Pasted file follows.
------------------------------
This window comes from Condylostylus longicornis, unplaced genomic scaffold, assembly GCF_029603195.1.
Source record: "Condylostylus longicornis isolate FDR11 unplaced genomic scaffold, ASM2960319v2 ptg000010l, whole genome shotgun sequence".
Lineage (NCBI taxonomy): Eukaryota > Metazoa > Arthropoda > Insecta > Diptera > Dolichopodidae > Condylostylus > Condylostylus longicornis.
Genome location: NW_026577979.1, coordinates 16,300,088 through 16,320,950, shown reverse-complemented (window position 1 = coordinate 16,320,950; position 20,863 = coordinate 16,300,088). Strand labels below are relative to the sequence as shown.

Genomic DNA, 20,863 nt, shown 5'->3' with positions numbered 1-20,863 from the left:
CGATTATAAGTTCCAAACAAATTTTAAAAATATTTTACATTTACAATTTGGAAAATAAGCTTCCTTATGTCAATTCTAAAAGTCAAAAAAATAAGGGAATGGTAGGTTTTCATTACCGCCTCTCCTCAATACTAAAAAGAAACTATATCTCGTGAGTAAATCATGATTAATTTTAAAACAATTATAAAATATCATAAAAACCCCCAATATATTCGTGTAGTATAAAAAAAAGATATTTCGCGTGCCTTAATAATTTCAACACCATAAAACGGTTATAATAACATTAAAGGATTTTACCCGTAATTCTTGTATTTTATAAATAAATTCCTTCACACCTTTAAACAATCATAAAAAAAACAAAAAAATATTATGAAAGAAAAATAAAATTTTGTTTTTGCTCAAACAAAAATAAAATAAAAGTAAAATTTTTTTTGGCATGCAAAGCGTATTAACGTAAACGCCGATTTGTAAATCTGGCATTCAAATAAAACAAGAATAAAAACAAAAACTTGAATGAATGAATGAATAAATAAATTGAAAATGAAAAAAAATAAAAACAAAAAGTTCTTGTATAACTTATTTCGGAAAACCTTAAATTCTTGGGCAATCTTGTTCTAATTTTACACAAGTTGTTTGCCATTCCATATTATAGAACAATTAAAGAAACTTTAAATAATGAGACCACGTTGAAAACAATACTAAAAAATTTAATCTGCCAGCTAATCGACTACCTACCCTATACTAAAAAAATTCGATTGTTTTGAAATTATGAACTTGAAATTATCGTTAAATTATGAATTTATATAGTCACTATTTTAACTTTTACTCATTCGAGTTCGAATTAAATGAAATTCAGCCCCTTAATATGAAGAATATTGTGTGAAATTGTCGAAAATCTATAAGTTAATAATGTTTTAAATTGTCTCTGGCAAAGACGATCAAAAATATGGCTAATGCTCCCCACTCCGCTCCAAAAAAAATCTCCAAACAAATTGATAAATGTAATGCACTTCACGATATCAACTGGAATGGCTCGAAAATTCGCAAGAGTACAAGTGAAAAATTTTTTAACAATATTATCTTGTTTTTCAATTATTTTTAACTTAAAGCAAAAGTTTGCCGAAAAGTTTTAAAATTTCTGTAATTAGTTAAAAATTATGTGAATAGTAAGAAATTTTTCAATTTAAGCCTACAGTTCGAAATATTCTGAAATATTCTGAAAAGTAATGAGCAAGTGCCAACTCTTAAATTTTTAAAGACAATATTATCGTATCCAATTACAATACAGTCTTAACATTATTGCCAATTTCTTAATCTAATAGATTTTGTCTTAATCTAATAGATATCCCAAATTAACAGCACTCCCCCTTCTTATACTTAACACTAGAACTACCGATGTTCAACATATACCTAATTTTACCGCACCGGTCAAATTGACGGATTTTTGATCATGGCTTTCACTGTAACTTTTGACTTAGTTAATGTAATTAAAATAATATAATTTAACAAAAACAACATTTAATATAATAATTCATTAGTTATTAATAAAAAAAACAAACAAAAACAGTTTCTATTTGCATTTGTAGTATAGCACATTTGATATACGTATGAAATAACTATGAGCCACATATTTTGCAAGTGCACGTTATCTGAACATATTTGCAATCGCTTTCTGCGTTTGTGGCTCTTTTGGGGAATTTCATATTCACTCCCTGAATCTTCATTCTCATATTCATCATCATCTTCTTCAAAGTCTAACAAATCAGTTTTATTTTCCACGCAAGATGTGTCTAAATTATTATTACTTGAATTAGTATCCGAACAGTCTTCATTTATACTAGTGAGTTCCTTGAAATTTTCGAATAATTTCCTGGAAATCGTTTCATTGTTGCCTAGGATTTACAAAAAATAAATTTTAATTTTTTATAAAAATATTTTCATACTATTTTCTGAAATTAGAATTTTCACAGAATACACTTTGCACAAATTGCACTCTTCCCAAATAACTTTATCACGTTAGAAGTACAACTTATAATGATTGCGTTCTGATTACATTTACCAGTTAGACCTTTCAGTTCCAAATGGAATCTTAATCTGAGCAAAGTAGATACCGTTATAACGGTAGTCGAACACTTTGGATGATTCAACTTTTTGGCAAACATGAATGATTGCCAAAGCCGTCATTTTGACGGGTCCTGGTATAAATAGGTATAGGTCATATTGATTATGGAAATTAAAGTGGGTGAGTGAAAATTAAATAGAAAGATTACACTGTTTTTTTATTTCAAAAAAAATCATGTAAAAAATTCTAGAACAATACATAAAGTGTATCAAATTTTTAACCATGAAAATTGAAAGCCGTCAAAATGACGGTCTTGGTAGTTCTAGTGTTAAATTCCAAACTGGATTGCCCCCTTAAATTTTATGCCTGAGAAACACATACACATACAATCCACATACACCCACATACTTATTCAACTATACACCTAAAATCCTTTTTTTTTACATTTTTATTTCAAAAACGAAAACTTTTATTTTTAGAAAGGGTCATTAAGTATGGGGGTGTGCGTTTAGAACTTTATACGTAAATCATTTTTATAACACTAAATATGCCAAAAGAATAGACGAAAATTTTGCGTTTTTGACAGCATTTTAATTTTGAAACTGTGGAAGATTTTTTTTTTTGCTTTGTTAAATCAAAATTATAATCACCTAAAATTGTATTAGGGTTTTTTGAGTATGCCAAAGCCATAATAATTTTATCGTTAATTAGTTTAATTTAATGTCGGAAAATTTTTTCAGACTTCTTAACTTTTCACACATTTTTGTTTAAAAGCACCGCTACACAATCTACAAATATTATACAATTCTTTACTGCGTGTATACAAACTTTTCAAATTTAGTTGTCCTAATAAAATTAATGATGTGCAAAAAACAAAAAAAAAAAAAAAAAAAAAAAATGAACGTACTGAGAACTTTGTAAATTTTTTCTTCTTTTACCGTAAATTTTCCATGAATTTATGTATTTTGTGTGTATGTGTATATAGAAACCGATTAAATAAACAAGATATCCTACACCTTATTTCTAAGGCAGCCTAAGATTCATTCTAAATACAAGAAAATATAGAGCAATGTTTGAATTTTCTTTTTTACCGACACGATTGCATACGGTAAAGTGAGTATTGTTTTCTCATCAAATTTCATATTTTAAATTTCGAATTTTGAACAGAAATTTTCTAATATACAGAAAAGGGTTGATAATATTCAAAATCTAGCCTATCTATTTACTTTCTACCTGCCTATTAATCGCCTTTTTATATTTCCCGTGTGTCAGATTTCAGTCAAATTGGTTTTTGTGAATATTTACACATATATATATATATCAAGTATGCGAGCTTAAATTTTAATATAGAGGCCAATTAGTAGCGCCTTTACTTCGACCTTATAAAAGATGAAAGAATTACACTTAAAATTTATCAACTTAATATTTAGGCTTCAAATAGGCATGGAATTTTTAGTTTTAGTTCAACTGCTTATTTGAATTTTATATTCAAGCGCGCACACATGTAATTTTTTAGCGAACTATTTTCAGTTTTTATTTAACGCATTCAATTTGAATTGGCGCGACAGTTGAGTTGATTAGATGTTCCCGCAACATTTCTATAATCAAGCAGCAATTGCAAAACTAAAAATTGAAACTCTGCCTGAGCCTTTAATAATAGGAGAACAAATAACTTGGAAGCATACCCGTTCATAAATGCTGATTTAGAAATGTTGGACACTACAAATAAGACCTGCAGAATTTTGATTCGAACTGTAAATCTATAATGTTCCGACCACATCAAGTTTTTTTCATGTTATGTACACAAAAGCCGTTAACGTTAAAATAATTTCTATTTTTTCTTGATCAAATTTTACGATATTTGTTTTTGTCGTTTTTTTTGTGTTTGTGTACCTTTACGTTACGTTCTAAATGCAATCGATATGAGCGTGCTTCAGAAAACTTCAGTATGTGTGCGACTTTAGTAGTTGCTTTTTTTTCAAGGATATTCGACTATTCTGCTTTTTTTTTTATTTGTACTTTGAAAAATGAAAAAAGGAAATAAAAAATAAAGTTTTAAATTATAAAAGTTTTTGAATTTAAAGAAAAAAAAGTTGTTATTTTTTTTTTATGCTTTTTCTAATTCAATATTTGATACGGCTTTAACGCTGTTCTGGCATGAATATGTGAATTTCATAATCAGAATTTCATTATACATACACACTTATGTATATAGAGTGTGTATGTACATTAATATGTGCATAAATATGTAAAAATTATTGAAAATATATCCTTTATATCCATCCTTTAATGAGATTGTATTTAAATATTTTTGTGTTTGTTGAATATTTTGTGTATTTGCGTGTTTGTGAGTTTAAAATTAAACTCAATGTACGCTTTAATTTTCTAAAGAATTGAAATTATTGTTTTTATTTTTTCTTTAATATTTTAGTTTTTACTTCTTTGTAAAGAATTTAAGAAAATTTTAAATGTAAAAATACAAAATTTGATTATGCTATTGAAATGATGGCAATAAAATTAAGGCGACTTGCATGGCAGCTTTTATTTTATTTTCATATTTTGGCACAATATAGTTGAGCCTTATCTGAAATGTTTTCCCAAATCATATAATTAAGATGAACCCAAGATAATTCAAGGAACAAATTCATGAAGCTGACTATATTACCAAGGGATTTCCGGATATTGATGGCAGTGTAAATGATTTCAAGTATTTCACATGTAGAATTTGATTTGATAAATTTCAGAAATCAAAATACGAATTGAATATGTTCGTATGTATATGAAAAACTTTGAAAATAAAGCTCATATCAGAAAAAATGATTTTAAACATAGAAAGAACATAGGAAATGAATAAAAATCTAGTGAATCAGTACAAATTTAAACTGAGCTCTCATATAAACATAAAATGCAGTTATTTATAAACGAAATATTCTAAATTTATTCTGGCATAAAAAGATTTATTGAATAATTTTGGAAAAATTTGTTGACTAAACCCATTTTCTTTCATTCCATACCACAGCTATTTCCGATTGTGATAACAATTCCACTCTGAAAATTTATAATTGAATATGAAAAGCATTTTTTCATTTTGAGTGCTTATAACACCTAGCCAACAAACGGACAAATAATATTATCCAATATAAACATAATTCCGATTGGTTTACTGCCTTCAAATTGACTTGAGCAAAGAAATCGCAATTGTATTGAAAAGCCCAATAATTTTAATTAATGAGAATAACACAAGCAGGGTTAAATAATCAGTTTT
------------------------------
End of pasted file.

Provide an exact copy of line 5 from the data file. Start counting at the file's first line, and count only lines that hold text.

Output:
Genomic DNA, 20,863 nt, shown 5'->3' with positions numbered 1-20,863 from the left: